A “meteorological hammer” drops on the USA

Europe is already in the wrath of an Arctic blast, but a "meteorological hammer" is about to drop on the USA as well, gripping all but the westernmost regions in days or weeks of below-normal temperatures, supercell... READ MORE

Record temperatures in northern Alaska

The most northern town in Alaska, Utqiaġvik (71°N) reached 40°F/4.5°C on Monday, more than 37°F above the average high temperature for this time of year. Monday's temperature not only surpassed the previous... READ MORE

Temperatures in Europe have increased at more than twice the global average

Temperatures in Europe have increased at more than twice the global average over the past 30 years – the highest of any continent in the world. This includes the Arctic which is the fastest warming region on Earth.... READ MORE

Devastating floods in Nigeria claim over 600 lives

Intense floods like those inundating Nigeria in recent weeks are expected to become more frequent as the globe continues to warm under a thickening blanket of greenhouse gases.... READ MORE

Greenland 8°C warmer in September

In what would be the start to a series of anomalous temperature spikes in the autumnal shoulder season, the temperature at Greenland's highest point was above freezing on Sept 3--the first time ever recorded in... READ MORE

COUNTDOWN

CO2 Budget Depletion

UN SUSTAINABILITY DEVELOPMENT GOALS

SDG 2 - ZERO HUNGER

 

Hunger has increased for the first time in over a decade. For example, in the African Sahel, where over 30 million people are currently suffering from hunger, and where climate fluctuations are blamed for roughly 80% of the unreliable crop harvest. Arctic warming alters the jet stream and changes weather patterns, which risk simultaneous crop failure around the world leading to global food shortages and widespread food insecurity.  

GLOBAL

We will not achieve global food security without protecting the Arctic.  

Climate change undermines efforts and progress made toward achieving zero hunger, and climate variability raises the risk of disruptions to food supplies and distribution. According to FAO’s State of Food Security and Nutrition (2017), hunger has increased for the first time in over a decade, mainly due to conflicts and climate change. Arctic warming brings more extreme weather events, land degradation and desertification, water volatility, rising sea levels, and shifting climates – all of which hamper efforts to feed the planet and increase the risk of simultaneous harvest failures across the breadbasket regions of the world (Kornhuber et al., 2020). These facets of climate change weigh heavily on small-scale and subsistence farmers, for whom heat stress reduces working hours and agricultural outputs. Together, these affect food security for the most vulnerable people.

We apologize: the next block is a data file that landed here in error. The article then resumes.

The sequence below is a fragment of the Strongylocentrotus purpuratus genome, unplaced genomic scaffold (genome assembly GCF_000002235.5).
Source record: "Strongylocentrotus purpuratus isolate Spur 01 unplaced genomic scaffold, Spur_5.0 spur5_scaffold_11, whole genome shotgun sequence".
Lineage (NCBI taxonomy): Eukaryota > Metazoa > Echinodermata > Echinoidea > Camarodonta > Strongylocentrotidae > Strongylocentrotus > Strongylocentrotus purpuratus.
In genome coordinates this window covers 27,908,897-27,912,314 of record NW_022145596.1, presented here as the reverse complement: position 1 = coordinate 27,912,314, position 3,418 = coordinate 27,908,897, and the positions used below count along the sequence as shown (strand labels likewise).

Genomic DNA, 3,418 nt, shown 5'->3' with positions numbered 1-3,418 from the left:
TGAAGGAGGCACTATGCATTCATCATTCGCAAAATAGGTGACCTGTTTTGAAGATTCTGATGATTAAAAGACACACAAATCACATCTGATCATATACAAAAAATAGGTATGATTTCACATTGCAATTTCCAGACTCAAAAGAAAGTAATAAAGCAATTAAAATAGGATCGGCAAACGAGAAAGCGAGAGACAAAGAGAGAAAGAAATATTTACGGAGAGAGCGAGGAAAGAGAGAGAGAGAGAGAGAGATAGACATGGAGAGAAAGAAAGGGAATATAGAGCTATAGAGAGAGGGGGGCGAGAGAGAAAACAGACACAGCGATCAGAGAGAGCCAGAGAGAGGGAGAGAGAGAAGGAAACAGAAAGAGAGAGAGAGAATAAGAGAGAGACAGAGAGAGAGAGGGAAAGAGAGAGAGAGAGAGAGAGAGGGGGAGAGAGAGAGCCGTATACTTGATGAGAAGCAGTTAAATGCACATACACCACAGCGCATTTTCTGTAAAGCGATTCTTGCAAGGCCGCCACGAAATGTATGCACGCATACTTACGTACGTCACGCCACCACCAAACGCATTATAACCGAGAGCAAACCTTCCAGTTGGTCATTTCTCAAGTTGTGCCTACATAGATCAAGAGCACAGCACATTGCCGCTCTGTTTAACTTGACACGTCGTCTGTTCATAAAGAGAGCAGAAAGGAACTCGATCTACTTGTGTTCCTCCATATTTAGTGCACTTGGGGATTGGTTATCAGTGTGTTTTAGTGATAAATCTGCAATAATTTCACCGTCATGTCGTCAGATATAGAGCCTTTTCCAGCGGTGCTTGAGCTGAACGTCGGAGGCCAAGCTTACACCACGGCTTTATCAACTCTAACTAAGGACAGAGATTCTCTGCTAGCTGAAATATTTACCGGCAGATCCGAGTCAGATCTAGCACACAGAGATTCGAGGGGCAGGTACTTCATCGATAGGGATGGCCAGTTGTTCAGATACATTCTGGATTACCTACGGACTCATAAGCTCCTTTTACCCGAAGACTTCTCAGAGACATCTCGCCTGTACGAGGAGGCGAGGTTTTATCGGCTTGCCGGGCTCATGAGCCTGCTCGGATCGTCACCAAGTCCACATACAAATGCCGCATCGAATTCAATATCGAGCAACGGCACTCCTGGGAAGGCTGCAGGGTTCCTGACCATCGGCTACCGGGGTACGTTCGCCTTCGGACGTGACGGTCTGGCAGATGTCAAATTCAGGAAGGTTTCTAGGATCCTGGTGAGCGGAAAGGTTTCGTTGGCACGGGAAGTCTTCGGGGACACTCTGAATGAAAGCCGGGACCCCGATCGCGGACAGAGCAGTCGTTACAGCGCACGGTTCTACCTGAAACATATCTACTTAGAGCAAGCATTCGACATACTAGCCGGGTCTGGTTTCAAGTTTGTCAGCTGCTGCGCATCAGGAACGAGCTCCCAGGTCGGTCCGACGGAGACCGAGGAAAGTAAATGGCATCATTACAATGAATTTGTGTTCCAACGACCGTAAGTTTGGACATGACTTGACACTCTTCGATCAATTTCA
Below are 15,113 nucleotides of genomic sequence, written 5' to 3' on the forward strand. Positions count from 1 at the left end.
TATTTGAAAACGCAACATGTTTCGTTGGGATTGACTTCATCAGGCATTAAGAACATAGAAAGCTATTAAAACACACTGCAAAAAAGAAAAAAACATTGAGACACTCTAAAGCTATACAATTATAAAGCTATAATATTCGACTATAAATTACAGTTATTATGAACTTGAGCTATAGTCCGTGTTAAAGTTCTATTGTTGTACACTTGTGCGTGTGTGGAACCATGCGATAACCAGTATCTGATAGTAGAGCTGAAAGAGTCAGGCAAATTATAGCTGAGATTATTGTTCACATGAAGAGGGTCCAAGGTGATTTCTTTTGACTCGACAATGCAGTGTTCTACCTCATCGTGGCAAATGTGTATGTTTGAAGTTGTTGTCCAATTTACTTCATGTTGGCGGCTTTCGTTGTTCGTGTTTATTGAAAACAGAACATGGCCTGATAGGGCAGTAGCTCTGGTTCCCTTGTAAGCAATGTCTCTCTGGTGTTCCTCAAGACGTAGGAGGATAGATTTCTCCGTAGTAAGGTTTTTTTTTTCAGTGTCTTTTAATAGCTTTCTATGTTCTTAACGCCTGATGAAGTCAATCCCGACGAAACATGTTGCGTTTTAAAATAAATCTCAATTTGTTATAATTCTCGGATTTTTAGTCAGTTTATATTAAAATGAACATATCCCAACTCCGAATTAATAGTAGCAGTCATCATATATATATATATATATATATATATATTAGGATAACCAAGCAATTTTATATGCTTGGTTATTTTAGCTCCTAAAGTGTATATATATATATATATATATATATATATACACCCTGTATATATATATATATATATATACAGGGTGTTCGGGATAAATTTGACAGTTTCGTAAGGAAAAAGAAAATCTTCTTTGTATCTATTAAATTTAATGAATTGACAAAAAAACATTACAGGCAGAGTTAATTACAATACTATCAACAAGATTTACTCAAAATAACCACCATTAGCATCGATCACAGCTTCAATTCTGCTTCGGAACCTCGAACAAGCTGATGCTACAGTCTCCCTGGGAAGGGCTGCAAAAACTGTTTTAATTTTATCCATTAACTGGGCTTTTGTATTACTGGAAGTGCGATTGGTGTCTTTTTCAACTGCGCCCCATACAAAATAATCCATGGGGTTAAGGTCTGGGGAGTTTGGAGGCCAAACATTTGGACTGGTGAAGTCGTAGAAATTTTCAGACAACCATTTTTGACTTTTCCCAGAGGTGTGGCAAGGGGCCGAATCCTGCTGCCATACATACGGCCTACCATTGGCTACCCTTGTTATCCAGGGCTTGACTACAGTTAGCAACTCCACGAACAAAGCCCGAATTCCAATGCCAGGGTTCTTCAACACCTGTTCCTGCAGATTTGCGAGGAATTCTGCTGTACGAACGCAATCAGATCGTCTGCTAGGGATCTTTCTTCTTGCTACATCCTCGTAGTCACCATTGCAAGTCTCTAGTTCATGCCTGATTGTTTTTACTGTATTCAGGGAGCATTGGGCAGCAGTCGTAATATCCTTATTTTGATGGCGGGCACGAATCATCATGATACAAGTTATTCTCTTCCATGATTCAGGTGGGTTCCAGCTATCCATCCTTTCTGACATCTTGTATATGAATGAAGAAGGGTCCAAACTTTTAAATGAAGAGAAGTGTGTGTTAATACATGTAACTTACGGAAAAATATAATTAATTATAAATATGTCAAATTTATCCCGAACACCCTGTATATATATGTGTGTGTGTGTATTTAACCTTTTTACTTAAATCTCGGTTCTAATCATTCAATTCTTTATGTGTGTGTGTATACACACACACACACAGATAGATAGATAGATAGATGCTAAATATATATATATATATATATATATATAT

Over the past 30 years, disasters induced by extreme weather have tripled. In countries such as Bangladesh and Vietnam, extreme weather can contaminate farmland with saltwater, leading to failed crops. In the Sahel, where over 30 million people are currently suffering from hunger, climate variability is blamed for roughly 80 percent of the unreliable crop harvest. In 2017, food insecurity was the second most common reason for emigration from El Salvador, Guatemala and Honduras for a new life in North America (IOM, 2017).  

ARCTIC

Food insecurity is a widespread issue across Arctic populations. In the Canadian Arctic, Inuit households are plagued with food insecurity rates five to six times higher than the average Canadian household, exceeding 80 percent in certain communities in Nunavut and Ontario (Lubofsky, 2020). In part, this is because the annual cost of an average four-person Inuit family’s healthy diet reaches up to $23,400, far exceeding the annual median income of $17,000.  

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ARCTIC RISK INDICATORS

The following gauges show up-to-date data regarding key indicators in the Arctic. These indicators clearly point to the crisis at hand.

The Arctic (66°N+) Surface Temperature
10 % days
in 2023 are above 90th percentile of 1981-2010
2 days
in 2023 are above 90th percentile of 1981-2010
Worldwide number of disasters
265 disasters
more events in 2022 in comparison to 1970s
183 disasters
more events in 2022 in comparison to 1980s
100 disasters
more events in 2022 in comparison to 1990s
Arctic Sea Ice Extent
1,053,999 km²
below 1981-2010 average on 24-Jan-2023
406,949 mi²
below 1981-2010 average on 24-Jan-2023
Arctic Wildfire emissions
-0.00 megatonnes CO₂e
CO₂e emissions in 2023 so far
Greenland rate of ice loss
4.5 hundred thousands l/s
on average in 1986-2015
4.5 tons per second
on average in 1986-2015
Arctic Air Quality (PM2.5)
1.71 microgram per cubic meter
on 25-Jan-2023